THE BLESSING AND THE CURSE
The Jewish People and Their Books in the Twentieth Century
By Adam Kirsch
“To be a Jew in the twentieth century / Is to be offered a gift,” Muriel Rukeyser observed in a poem that has made its way not just into anthologies, but also into prayer books. If that sounds odd, looking back at the 20th century, let me assure you Rukeyser wasn’t being naïve; she was writing in the early 1940s, and she went on to acknowledge that “to be a Jew” wasn’t the kind of gift that’s easy to accept — in fact, she wrote, “The gift is torment.”
The poet and critic Adam Kirsch seizes upon that conflicted quality of Jewish experience as the organizing principle for his new survey of “some of the most significant and compelling Jewish books of the 20th century.” He calls it “The Blessing and the Curse,” and aside from being a nod to Deuteronomy by a contemporary literary essayist who has spent recent years boning up on the Jewish classics, this is a sensible enough way to approach the century, as it accounts for its Jews’ very low lows (victims of genocide) and very high highs (long-awaited sovereignty and gobsmacking success).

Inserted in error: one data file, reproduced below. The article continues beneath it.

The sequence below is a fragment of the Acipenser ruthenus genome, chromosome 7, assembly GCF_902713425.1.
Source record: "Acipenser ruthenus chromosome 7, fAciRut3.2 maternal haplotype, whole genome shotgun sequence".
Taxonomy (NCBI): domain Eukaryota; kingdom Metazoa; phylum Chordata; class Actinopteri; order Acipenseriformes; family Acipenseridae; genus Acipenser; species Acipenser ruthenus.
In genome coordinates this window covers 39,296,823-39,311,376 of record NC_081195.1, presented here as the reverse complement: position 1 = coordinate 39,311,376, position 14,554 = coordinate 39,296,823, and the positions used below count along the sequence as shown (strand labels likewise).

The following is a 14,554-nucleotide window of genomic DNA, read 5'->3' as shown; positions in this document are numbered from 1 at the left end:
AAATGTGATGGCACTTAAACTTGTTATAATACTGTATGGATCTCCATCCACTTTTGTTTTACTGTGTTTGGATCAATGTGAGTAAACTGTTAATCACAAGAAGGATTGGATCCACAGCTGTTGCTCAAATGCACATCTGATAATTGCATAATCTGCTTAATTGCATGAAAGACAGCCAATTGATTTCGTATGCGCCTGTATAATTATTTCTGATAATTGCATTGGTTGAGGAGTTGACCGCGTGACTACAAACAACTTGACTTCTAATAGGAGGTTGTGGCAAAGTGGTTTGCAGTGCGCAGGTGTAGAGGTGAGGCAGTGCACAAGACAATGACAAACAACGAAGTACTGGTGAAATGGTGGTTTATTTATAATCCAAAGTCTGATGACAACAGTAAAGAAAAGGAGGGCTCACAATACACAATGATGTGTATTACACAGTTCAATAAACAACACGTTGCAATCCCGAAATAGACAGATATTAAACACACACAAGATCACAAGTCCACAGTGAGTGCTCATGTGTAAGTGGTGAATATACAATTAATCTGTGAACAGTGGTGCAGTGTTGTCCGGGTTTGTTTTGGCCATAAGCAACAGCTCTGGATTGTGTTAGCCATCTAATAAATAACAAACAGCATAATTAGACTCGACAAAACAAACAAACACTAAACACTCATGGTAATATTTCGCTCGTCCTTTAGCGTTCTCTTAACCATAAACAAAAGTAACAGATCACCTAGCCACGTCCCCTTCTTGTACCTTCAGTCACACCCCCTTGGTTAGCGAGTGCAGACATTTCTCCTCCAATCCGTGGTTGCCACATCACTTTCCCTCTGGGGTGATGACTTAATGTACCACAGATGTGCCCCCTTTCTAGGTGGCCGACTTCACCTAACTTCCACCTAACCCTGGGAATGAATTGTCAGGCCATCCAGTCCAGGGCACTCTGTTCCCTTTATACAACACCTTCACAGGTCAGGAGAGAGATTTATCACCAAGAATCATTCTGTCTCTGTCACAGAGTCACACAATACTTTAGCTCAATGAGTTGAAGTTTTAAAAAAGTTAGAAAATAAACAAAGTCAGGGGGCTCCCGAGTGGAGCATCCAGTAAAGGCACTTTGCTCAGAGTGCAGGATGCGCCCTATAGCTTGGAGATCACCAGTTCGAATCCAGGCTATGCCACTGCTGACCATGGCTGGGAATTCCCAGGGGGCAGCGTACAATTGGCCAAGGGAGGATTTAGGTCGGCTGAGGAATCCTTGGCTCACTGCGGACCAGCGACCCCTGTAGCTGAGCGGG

In four sections, each offering short essays on slightly less than a minyan of books, Kirsch covers what we might call the Common Core version of 20th-century Jewish history: Europe, America, Israel and God — the last treated in a section titled “Making Judaism Modern.”